Evaluation of Surgical Disparities Between African American and European American Women Treated for Breast Cancer Within an Equal-Access Military Hospital
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Survival disparities between African American women (AAW) and European American women (EAW) with invasive breast cancer may be attributable, in part, to access to or quality of medical care. In this study, we evaluated surgical disparities between AAW and EAW treated within an equal-access military treatment facility (MTF).
All AAW (N = 271) and EAW (N = 628) with Stage I–III breast cancer who had their initial diagnosis performed at Murtha Cancer Center at Walter Reed National Military Medical Center were identified. Differences in surgical interval (time between diagnosis and definitive breast surgery) and surgical procedures were evaluated using χ2 and Student t-tests while survival was analyzed using Kaplan–Meier survival estimates and log-rank tests. A P value < 0.05 was used to define significance.
Surgical intervals did not differ significantly between populations with an average of 36.3 days in AAW and 33.9 days in EAW. Frequency of the percentage of women undergoing reexcision, mastectomy, and prophylactic removal of the contralateral breast did not differ significantly between populations. Likewise, frequency of sentinel lymph node biopsy and 5-year survival were not significantly different between AAW compared to EAW.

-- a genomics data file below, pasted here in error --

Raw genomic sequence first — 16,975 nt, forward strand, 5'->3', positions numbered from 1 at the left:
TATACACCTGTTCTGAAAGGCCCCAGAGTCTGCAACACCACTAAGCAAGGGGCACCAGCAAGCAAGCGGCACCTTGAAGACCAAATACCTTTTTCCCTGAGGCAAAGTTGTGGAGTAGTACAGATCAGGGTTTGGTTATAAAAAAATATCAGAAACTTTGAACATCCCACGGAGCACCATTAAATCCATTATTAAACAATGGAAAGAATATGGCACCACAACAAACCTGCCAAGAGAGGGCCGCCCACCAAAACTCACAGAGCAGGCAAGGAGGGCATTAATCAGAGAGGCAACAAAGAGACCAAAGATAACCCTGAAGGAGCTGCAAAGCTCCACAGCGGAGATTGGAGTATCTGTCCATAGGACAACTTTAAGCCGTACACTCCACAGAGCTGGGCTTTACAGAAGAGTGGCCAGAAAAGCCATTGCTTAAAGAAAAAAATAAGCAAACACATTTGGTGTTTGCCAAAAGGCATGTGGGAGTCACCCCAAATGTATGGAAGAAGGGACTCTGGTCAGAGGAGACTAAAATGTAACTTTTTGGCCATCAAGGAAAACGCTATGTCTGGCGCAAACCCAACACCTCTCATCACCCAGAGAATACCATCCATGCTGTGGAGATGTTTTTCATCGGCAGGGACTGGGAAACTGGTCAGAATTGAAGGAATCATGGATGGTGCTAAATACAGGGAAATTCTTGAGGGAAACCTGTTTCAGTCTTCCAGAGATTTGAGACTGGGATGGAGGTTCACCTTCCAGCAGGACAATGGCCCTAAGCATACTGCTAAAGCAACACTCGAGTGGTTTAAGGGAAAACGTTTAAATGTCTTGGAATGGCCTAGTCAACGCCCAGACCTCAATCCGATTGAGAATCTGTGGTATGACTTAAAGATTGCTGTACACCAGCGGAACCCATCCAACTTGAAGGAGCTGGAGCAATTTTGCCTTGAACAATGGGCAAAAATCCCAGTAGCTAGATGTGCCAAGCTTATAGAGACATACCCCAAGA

Surgical intervals and procedures were similar between AAW and EAW treated within an equal-access MTF. These data demonstrate that the availability of quality surgical care to all patients with stage I–III breast cancer may eliminate survival disparities between AAW and EAW, emphasizing the importance of equalizing access to breast care.
The authors thank Dr. Darrell Ellsworth for his critical review of this manuscript. The contents of this publication are the sole responsibility of the author(s) and do not necessarily reflect the views, opinions or policies of Uniformed Services University of the Health Sciences (USUHS), The Henry M. Jackson Foundation for the Advancement of Military Medicine, Inc., the Department of Defense (DoD), the Departments of the Army, Navy, or Air Force. Mention of trade names, commercial products, or organizations does not imply endorsement by the U.S. Government.
This research was supported by a cooperative agreement from the Uniformed Services University of the Health Sciences HU0001-16-2-0004 through the Henry M. Jackson Foundation for the Advancement of Military Medicine, Inc.
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